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Can Eminent Domain and COVID-19 Funds Save Affordable Housing in L.A.’s Chinatown?

Advocates hope the use of eminent domain can become a new model for generating affordable urban housing.

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Benson Lai in the courtyard of Hillside Villa. (Photo by Jack Ross)

Leslie Hernandez used to stay up late in the Hillside Villa’s central courtyard, playing with the other kids in the Los Angeles affordable housing complex. In the summers of the 1990s they had water fights and played baseball on the front lawn. Their families grilled together. Sometimes the kids took skateboards outside 636 North Hill Place and bombed down the steep road to Chinatown.

More than three decades later, Hernandez is one of the last of her childhood  friends still living in the 124-unit building, but every week she returns to the courtyard, where the Hillside Villa Tenants Association assembles for meetings conducted in English, Spanish and Cantonese. (The recent COVID-19 spike has forced meetings onto Zoom.)

In 2018, a 30-year affordable housing agreement expired at the Villa, and landlord Tom Botz issued one-year notices to tenants that their rents would rise to market rate. The tenants organized and lobbied the city to intervene; this month, the city council will decide whether to acquire the building through eminent domain, keeping it permanently affordable as public housing.
 


Cities frequently use eminent domain to acquire properties for “public good,” but rarely to build public housing.


 
Some residents face 200% rent increases. In 2019, L.A. agreed to pay Botz $12.7 million to maintain the Villa’s affordability agreement for another 10 years. He backed out of the deal.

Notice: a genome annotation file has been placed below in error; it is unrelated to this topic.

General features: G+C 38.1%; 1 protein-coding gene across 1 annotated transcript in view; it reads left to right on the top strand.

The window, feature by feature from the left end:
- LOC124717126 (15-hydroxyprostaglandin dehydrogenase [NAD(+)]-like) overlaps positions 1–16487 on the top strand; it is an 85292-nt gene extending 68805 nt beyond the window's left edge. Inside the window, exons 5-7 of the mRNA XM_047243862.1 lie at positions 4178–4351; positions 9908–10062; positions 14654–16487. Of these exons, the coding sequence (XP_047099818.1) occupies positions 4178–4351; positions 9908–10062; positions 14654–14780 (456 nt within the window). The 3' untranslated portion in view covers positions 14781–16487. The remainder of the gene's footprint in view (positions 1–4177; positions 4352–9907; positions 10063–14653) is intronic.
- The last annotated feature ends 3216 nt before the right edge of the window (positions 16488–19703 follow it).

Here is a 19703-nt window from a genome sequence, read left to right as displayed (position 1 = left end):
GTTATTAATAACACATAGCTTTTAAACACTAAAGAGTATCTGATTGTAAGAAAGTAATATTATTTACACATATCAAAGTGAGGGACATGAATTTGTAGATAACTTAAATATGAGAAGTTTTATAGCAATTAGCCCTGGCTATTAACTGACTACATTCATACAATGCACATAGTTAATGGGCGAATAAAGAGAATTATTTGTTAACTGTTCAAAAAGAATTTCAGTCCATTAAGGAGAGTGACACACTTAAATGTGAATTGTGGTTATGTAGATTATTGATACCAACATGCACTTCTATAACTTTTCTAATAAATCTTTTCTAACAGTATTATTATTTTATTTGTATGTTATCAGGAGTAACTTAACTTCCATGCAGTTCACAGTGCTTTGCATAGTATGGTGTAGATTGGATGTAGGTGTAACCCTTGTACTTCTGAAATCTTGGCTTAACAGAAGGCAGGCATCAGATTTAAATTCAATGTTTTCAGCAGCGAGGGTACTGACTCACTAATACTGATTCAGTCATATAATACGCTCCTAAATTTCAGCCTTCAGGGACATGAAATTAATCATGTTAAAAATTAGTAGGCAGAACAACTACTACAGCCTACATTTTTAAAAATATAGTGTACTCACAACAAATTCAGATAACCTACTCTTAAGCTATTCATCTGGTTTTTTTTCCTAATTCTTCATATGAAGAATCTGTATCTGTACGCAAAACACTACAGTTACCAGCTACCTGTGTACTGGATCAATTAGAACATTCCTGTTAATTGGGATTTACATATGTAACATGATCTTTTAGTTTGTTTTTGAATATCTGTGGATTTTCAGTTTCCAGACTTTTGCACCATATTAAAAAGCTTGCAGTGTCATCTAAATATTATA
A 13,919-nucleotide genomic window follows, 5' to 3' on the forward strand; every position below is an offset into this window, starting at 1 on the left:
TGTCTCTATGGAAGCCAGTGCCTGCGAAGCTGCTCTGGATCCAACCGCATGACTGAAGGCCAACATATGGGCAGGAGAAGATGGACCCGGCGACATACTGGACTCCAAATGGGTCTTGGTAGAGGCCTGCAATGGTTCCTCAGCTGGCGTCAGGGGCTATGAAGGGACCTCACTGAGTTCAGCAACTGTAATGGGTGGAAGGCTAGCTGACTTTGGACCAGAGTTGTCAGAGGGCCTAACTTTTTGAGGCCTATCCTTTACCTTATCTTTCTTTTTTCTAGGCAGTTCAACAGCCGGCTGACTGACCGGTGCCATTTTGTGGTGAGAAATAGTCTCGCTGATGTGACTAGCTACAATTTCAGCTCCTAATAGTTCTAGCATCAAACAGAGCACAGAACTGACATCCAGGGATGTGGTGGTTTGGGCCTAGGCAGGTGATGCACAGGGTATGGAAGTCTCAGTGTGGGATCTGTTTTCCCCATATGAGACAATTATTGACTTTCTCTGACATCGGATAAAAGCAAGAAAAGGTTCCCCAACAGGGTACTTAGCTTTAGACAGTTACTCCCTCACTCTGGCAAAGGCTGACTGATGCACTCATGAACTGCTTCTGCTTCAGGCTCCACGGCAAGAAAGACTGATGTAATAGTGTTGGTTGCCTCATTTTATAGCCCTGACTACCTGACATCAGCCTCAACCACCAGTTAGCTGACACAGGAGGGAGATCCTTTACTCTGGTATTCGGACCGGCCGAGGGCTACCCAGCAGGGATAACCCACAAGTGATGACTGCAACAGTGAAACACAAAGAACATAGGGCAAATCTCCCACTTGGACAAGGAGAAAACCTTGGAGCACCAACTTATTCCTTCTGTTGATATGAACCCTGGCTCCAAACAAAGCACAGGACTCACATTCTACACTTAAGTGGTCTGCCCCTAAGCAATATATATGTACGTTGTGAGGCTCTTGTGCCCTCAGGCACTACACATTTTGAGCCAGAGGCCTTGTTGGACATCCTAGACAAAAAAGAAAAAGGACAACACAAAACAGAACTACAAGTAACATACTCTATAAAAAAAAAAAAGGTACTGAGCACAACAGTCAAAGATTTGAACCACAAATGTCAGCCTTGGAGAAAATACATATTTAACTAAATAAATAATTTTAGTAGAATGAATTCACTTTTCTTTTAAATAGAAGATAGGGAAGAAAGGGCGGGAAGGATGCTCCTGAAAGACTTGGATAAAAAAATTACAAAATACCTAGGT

It’s the city’s consideration of eminent domain that makes the Villa dispute significant. Cities frequently use eminent domain to acquire properties for “public good,” but rarely to build public housing. Acquisition of the Villa would be a major win for the nascent PHIMBY movement — “Public Housing In My Backyard” — which advocates for government intervention in the housing market, as in Paris, where mayor Anne Hidalgo wants 30% of the city publicly housed by 2030.

Ananya Roy, a professor of urban planning at the University of California, Los Angeles, says L.A.  must use eminent domain to beat its housing crisis. The city’s ability to meet its housing goals “will rest on the public acquisition of land and property,” she wrote in an email.

In Los Angeles, however, eminent domain is associated with Dodger Stadium — which is to say, with theft from people of color: In the 1950s, the city seized properties from Chicano families in Chavez Ravine, originally for Richard Neutra-designed public housing, until Mayor Norris Poulson was elected in 1953. Poulson considered the project un-American, and the city pivoted to baseball. You can see the stadium from the Villa roof.